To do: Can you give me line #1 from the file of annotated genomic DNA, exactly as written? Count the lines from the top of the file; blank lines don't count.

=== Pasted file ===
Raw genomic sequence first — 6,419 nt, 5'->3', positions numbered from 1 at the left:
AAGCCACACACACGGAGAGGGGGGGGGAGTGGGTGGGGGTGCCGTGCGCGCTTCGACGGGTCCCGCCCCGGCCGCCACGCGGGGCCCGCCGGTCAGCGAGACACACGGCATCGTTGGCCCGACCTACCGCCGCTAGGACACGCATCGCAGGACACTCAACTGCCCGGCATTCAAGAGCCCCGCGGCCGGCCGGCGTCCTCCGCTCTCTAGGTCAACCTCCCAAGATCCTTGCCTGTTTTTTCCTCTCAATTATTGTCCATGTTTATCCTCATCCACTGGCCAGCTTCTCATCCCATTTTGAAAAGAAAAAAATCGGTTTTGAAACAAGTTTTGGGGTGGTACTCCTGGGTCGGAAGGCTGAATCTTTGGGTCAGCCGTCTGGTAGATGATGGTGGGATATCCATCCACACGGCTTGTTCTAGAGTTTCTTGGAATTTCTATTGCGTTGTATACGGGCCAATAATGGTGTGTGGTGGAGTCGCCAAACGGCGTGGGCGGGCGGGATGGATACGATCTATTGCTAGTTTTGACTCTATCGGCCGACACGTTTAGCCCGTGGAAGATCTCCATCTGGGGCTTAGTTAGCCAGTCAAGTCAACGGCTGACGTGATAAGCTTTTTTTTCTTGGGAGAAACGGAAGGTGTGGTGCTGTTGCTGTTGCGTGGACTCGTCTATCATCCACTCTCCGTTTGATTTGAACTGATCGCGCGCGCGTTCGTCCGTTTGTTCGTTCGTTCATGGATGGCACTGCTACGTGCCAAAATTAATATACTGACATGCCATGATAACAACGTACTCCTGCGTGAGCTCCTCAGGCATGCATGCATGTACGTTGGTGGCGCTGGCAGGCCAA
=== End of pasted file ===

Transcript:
Raw genomic sequence first — 6,419 nt, 5'->3', positions numbered from 1 at the left: